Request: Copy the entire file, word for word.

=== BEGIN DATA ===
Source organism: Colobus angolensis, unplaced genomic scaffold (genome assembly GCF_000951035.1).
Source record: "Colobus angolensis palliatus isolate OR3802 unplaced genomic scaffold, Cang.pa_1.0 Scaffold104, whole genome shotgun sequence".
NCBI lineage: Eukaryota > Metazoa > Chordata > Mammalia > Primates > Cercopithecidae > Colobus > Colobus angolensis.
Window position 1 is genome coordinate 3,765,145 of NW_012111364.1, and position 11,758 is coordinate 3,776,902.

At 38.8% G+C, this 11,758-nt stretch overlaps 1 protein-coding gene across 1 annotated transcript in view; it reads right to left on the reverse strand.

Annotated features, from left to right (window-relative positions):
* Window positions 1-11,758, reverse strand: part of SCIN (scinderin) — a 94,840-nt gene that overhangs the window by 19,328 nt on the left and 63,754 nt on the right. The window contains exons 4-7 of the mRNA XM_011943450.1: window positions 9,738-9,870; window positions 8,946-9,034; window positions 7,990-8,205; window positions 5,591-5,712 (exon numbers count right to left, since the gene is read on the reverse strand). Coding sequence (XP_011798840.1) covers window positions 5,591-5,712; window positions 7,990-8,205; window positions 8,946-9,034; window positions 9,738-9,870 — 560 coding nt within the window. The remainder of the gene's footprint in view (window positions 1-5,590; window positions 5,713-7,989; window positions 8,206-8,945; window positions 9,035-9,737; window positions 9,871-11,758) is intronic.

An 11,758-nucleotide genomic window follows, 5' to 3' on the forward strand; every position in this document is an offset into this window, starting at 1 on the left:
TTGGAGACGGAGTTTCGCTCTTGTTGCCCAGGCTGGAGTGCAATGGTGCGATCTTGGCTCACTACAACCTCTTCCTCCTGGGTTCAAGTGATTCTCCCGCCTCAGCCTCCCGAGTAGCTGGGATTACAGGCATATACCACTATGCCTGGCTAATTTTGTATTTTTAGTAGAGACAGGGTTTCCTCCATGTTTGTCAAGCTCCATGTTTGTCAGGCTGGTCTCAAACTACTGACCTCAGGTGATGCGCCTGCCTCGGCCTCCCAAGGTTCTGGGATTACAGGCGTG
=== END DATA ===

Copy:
Source organism: Colobus angolensis, unplaced genomic scaffold (genome assembly GCF_000951035.1).
Source record: "Colobus angolensis palliatus isolate OR3802 unplaced genomic scaffold, Cang.pa_1.0 Scaffold104, whole genome shotgun sequence".
NCBI lineage: Eukaryota > Metazoa > Chordata > Mammalia > Primates > Cercopithecidae > Colobus > Colobus angolensis.
Window position 1 is genome coordinate 3,765,145 of NW_012111364.1, and position 11,758 is coordinate 3,776,902.

At 38.8% G+C, this 11,758-nt stretch overlaps 1 protein-coding gene across 1 annotated transcript in view; it reads right to left on the reverse strand.

Annotated features, from left to right (window-relative positions):
* Window positions 1-11,758, reverse strand: part of SCIN (scinderin) — a 94,840-nt gene that overhangs the window by 19,328 nt on the left and 63,754 nt on the right. The window contains exons 4-7 of the mRNA XM_011943450.1: window positions 9,738-9,870; window positions 8,946-9,034; window positions 7,990-8,205; window positions 5,591-5,712 (exon numbers count right to left, since the gene is read on the reverse strand). Coding sequence (XP_011798840.1) covers window positions 5,591-5,712; window positions 7,990-8,205; window positions 8,946-9,034; window positions 9,738-9,870 — 560 coding nt within the window. The remainder of the gene's footprint in view (window positions 1-5,590; window positions 5,713-7,989; window positions 8,206-8,945; window positions 9,035-9,737; window positions 9,871-11,758) is intronic.

An 11,758-nucleotide genomic window follows, 5' to 3' on the forward strand; every position in this document is an offset into this window, starting at 1 on the left:
TTGGAGACGGAGTTTCGCTCTTGTTGCCCAGGCTGGAGTGCAATGGTGCGATCTTGGCTCACTACAACCTCTTCCTCCTGGGTTCAAGTGATTCTCCCGCCTCAGCCTCCCGAGTAGCTGGGATTACAGGCATATACCACTATGCCTGGCTAATTTTGTATTTTTAGTAGAGACAGGGTTTCCTCCATGTTTGTCAAGCTCCATGTTTGTCAGGCTGGTCTCAAACTACTGACCTCAGGTGATGCGCCTGCCTCGGCCTCCCAAGGTTCTGGGATTACAGGCGTG